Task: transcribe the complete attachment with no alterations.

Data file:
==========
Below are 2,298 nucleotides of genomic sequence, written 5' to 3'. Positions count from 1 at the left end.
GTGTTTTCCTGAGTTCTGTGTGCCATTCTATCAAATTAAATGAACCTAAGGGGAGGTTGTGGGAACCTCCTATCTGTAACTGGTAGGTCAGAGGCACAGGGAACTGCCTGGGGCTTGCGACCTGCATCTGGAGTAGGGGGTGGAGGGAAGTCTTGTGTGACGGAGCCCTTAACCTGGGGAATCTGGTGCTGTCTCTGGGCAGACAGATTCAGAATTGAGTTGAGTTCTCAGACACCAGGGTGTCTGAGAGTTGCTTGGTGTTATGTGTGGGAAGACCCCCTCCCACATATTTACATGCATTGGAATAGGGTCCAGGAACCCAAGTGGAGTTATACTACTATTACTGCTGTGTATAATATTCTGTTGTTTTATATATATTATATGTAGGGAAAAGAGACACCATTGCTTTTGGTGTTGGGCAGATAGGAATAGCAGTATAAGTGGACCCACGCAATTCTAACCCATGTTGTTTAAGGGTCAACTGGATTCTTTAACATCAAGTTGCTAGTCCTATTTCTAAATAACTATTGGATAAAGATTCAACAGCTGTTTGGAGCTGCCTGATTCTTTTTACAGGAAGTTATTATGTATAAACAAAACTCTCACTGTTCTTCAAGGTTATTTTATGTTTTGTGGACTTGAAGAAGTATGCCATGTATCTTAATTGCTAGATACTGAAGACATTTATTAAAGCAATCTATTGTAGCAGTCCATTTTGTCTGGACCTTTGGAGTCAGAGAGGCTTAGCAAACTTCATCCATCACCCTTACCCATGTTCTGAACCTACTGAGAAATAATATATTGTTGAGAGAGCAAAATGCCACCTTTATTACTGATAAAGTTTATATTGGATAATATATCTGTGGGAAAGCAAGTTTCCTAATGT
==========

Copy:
Below are 2,298 nucleotides of genomic sequence, written 5' to 3'. Positions count from 1 at the left end.
GTGTTTTCCTGAGTTCTGTGTGCCATTCTATCAAATTAAATGAACCTAAGGGGAGGTTGTGGGAACCTCCTATCTGTAACTGGTAGGTCAGAGGCACAGGGAACTGCCTGGGGCTTGCGACCTGCATCTGGAGTAGGGGGTGGAGGGAAGTCTTGTGTGACGGAGCCCTTAACCTGGGGAATCTGGTGCTGTCTCTGGGCAGACAGATTCAGAATTGAGTTGAGTTCTCAGACACCAGGGTGTCTGAGAGTTGCTTGGTGTTATGTGTGGGAAGACCCCCTCCCACATATTTACATGCATTGGAATAGGGTCCAGGAACCCAAGTGGAGTTATACTACTATTACTGCTGTGTATAATATTCTGTTGTTTTATATATATTATATGTAGGGAAAAGAGACACCATTGCTTTTGGTGTTGGGCAGATAGGAATAGCAGTATAAGTGGACCCACGCAATTCTAACCCATGTTGTTTAAGGGTCAACTGGATTCTTTAACATCAAGTTGCTAGTCCTATTTCTAAATAACTATTGGATAAAGATTCAACAGCTGTTTGGAGCTGCCTGATTCTTTTTACAGGAAGTTATTATGTATAAACAAAACTCTCACTGTTCTTCAAGGTTATTTTATGTTTTGTGGACTTGAAGAAGTATGCCATGTATCTTAATTGCTAGATACTGAAGACATTTATTAAAGCAATCTATTGTAGCAGTCCATTTTGTCTGGACCTTTGGAGTCAGAGAGGCTTAGCAAACTTCATCCATCACCCTTACCCATGTTCTGAACCTACTGAGAAATAATATATTGTTGAGAGAGCAAAATGCCACCTTTATTACTGATAAAGTTTATATTGGATAATATATCTGTGGGAAAGCAAGTTTCCTAATGT